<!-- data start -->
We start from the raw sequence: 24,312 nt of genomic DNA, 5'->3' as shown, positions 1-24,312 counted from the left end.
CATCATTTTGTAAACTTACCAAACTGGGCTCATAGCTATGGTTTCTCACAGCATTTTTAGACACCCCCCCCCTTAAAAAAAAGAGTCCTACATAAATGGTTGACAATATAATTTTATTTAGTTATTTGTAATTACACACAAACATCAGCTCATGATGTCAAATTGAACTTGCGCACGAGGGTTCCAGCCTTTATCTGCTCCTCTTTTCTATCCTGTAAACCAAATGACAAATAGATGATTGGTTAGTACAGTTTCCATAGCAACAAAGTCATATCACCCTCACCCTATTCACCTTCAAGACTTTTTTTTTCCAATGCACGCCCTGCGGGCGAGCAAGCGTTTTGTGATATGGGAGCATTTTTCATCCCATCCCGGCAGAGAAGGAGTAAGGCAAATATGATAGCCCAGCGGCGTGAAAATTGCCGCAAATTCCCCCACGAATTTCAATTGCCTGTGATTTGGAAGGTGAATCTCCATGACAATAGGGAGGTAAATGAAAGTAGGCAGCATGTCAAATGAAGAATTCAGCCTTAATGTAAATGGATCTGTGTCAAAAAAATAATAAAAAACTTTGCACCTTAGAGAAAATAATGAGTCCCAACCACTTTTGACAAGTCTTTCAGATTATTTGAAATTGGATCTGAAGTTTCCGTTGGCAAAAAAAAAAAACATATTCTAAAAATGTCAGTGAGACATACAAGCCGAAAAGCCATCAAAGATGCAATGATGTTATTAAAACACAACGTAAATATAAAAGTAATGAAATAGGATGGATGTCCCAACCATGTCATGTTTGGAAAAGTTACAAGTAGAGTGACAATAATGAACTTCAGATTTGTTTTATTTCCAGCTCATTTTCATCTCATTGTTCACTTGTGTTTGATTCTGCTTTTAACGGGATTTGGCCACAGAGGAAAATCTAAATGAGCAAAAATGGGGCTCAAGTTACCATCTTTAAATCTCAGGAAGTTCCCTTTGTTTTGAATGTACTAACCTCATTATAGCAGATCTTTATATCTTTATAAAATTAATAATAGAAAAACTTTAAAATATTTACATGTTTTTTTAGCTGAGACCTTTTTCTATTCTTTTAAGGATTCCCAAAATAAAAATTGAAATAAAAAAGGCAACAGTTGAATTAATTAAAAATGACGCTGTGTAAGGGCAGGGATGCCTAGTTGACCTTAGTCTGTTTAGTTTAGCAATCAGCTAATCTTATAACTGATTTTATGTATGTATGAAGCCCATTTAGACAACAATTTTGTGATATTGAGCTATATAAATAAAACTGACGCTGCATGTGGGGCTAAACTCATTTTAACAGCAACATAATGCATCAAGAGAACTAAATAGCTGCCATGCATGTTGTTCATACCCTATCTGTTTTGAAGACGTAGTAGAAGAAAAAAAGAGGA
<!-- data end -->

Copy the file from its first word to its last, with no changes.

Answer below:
We start from the raw sequence: 24,312 nt of genomic DNA, 5'->3' as shown, positions 1-24,312 counted from the left end.
CATCATTTTGTAAACTTACCAAACTGGGCTCATAGCTATGGTTTCTCACAGCATTTTTAGACACCCCCCCCCTTAAAAAAAAGAGTCCTACATAAATGGTTGACAATATAATTTTATTTAGTTATTTGTAATTACACACAAACATCAGCTCATGATGTCAAATTGAACTTGCGCACGAGGGTTCCAGCCTTTATCTGCTCCTCTTTTCTATCCTGTAAACCAAATGACAAATAGATGATTGGTTAGTACAGTTTCCATAGCAACAAAGTCATATCACCCTCACCCTATTCACCTTCAAGACTTTTTTTTTCCAATGCACGCCCTGCGGGCGAGCAAGCGTTTTGTGATATGGGAGCATTTTTCATCCCATCCCGGCAGAGAAGGAGTAAGGCAAATATGATAGCCCAGCGGCGTGAAAATTGCCGCAAATTCCCCCACGAATTTCAATTGCCTGTGATTTGGAAGGTGAATCTCCATGACAATAGGGAGGTAAATGAAAGTAGGCAGCATGTCAAATGAAGAATTCAGCCTTAATGTAAATGGATCTGTGTCAAAAAAATAATAAAAAACTTTGCACCTTAGAGAAAATAATGAGTCCCAACCACTTTTGACAAGTCTTTCAGATTATTTGAAATTGGATCTGAAGTTTCCGTTGGCAAAAAAAAAAAACATATTCTAAAAATGTCAGTGAGACATACAAGCCGAAAAGCCATCAAAGATGCAATGATGTTATTAAAACACAACGTAAATATAAAAGTAATGAAATAGGATGGATGTCCCAACCATGTCATGTTTGGAAAAGTTACAAGTAGAGTGACAATAATGAACTTCAGATTTGTTTTATTTCCAGCTCATTTTCATCTCATTGTTCACTTGTGTTTGATTCTGCTTTTAACGGGATTTGGCCACAGAGGAAAATCTAAATGAGCAAAAATGGGGCTCAAGTTACCATCTTTAAATCTCAGGAAGTTCCCTTTGTTTTGAATGTACTAACCTCATTATAGCAGATCTTTATATCTTTATAAAATTAATAATAGAAAAACTTTAAAATATTTACATGTTTTTTTAGCTGAGACCTTTTTCTATTCTTTTAAGGATTCCCAAAATAAAAATTGAAATAAAAAAGGCAACAGTTGAATTAATTAAAAATGACGCTGTGTAAGGGCAGGGATGCCTAGTTGACCTTAGTCTGTTTAGTTTAGCAATCAGCTAATCTTATAACTGATTTTATGTATGTATGAAGCCCATTTAGACAACAATTTTGTGATATTGAGCTATATAAATAAAACTGACGCTGCATGTGGGGCTAAACTCATTTTAACAGCAACATAATGCATCAAGAGAACTAAATAGCTGCCATGCATGTTGTTCATACCCTATCTGTTTTGAAGACGTAGTAGAAGAAAAAAAGAGGA